Location: Biological Control of Pests ResearchTitle: Effects of three artificial diets on life history parameters of the ladybird beetle Stethorus gilvifrons, a predator of tetranychid mites
|EBRAHIMIFAR, JAFAR - Shahid Chamran University Of Ahvaz|
|SHISHEHBOR, PARVIZ - Shahid Chamran University Of Ahvaz|
|RASEKH, ARASH - Shahid Chamran University Of Ahvaz|
|HEMMATI, SEYED - Shahid Chamran University Of Ahvaz|
Submitted to: Insects
Publication Type: Peer Reviewed Journal
Publication Acceptance Date: 8/26/2020
Publication Date: 9/1/2020
Citation: Ebrahimifar, J., Shishehbor, P., Rasekh, A., Hemmati, S.A., Riddick, E.W. 2020. Effects of three artificial diets on life history parameters of the ladybird beetle Stethorus gilvifrons, a predator of tetranychid mites. Insects. 11:1-9. 10.3390/insects11090579.
Interpretive Summary: Ladybird beetles in the genus Stethorus are important specialist predators of tetranychid spider mites throughout the world. Discovery and utilization of cost-effective artificial diets to mass produce Stethorus species, including Stethorus gilvifrons, are crucial to releasing enough beetles for biological control of spider mites, e.g., Tetranychus turkestani, in Iran. The basic artificial diet (consisting of sucrose, honey, royal jelly, agar, yeast, date palm pollen supplemented with hen’s egg yolk) supported the development of S. gilvifrons to the adult stage, for one generation. The intrinsic rate of increase of S. gilvifrons was greatest for the basic diet supplemented with Ephestia moth eggs and an oviposition stimulant, suggesting that this diet could be used for mass rearing of this important predator. This research also suggests that S. gilvifrons has the potential to be reared on a diet devoid of tetranychid mites.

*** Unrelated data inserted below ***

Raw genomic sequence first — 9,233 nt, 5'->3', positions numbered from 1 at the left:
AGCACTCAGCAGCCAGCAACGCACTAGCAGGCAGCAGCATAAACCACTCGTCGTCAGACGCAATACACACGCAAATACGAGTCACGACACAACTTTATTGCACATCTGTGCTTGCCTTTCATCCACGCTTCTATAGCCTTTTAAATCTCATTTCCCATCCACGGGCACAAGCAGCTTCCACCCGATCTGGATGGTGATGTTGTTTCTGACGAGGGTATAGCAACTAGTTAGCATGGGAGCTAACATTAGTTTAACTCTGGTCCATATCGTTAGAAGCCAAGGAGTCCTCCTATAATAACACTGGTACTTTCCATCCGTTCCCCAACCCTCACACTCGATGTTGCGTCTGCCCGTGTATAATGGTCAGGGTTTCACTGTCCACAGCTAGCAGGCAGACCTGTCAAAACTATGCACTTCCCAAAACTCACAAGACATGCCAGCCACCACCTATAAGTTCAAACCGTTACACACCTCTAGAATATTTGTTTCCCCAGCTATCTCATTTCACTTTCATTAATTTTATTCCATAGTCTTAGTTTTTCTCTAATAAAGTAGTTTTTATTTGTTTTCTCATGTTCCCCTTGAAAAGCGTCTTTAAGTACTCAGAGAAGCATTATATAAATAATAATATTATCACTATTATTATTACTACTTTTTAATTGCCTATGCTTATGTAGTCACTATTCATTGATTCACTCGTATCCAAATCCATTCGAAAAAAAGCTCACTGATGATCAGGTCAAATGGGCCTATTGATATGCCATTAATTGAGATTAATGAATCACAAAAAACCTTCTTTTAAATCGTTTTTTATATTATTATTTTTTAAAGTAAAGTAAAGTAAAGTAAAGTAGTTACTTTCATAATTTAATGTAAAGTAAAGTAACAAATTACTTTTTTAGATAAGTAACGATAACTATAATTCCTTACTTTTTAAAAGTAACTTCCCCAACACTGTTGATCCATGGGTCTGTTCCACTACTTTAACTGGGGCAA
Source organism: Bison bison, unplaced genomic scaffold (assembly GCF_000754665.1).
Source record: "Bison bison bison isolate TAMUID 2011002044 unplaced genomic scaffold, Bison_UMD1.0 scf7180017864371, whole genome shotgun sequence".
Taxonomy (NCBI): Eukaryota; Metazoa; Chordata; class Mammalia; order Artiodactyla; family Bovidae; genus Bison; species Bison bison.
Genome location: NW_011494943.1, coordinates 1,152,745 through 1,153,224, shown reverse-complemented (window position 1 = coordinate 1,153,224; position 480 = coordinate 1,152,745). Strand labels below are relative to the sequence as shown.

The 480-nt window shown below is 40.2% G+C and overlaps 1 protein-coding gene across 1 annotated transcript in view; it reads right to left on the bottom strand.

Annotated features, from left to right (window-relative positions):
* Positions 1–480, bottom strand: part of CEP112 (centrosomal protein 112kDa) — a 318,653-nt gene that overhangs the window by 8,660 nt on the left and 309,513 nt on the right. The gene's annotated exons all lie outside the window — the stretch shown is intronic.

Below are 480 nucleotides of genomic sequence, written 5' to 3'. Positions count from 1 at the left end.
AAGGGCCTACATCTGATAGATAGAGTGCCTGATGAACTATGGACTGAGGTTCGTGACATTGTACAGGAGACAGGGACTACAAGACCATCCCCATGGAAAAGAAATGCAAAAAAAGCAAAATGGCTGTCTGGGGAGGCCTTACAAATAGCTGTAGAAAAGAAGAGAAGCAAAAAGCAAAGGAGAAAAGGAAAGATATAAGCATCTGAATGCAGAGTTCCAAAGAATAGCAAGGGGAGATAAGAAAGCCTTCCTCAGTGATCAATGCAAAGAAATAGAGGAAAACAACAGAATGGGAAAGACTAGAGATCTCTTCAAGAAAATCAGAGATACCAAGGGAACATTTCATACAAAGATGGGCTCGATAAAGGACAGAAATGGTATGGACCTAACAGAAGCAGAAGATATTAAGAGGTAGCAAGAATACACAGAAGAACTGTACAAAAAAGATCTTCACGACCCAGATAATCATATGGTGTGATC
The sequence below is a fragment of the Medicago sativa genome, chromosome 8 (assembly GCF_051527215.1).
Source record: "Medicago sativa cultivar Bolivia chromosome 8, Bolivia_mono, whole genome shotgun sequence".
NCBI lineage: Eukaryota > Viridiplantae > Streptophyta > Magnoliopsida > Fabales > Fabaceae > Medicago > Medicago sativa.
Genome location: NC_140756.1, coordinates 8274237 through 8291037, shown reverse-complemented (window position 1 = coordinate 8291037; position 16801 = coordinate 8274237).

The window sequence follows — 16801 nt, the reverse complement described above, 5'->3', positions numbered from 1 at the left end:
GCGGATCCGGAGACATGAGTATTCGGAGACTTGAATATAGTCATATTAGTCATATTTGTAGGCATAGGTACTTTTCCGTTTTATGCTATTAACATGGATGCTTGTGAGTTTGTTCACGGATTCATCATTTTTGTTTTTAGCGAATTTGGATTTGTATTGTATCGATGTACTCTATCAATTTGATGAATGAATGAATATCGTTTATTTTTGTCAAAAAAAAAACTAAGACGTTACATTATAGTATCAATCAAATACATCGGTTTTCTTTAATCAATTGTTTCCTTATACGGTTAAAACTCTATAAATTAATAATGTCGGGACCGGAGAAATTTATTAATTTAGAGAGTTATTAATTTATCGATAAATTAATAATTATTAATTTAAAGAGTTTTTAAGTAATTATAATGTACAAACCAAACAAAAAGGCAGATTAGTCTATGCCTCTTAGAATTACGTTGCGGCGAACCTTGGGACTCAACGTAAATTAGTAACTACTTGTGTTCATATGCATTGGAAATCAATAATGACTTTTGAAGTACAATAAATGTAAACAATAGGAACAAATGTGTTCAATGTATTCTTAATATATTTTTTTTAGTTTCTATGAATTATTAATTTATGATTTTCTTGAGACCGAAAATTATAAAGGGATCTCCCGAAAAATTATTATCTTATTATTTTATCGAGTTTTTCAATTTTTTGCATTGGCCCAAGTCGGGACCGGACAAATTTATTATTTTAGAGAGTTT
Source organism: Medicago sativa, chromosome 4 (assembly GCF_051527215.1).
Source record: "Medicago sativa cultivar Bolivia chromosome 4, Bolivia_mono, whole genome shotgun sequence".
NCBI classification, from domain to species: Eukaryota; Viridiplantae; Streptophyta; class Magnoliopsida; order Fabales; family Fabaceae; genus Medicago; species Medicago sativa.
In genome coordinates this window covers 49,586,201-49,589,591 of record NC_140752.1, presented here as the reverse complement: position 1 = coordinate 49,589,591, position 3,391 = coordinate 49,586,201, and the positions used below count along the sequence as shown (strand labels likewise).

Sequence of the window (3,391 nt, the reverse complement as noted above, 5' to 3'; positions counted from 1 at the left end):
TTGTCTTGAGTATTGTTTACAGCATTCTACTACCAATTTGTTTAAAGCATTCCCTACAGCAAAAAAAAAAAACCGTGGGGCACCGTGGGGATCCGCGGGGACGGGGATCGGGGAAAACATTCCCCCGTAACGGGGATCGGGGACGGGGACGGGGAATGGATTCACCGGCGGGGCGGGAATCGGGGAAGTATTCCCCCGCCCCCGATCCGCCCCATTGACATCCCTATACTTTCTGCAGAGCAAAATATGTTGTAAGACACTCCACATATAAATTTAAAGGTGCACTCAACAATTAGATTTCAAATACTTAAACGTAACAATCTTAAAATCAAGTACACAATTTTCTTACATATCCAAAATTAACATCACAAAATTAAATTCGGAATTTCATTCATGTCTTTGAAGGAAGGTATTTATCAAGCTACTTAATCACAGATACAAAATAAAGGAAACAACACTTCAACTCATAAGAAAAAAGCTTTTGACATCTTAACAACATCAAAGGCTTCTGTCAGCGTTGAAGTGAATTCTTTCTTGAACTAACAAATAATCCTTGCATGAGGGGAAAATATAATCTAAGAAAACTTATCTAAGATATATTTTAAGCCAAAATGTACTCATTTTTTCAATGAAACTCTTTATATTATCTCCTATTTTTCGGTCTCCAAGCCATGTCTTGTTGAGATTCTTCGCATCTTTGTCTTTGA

Technical Abstract: Background: The ladybird beetle Stethorus gilvifrons (Mulsant) is an important natural enemy of tetranychid mites and functions as a biological control of these plant pests. Development, survival and reproduction of S. gilvifrons were studied when fed on three artificial diets. The hypothesis that S. gilvifrons could be reared successfully for one generation on diets devoid of tetranychid mites was tested. Methods: Artificial diets consisted of sucrose, honey, royal jelly, agar, yeast, date palm pollen supplemented in different diets with hen’s egg yolk (AD1, as basic diet); Ephestia kuehniella Zeller eggs (AD2), or E. kuehniella eggs and 2,4-dihydroxybenzoic acid (AD3) were added. Results: Adults and larvae of Stethorus gilvifrons fed on AD1 had shorter immature development and preoviposition periods than those fed on AD2 and AD3. The total number of deposited eggs was significantly higher for females fed on AD3 than on the other diets. The intrinsic rate of increase (r) of S. gilvifrons was highest on AD3, followed by AD2, and AD1. Conclusion: Stethorus gilvifrons preformed best on AD3 indicating the potential of this artificial diet for mass rearing of this economically important predatory ladybird.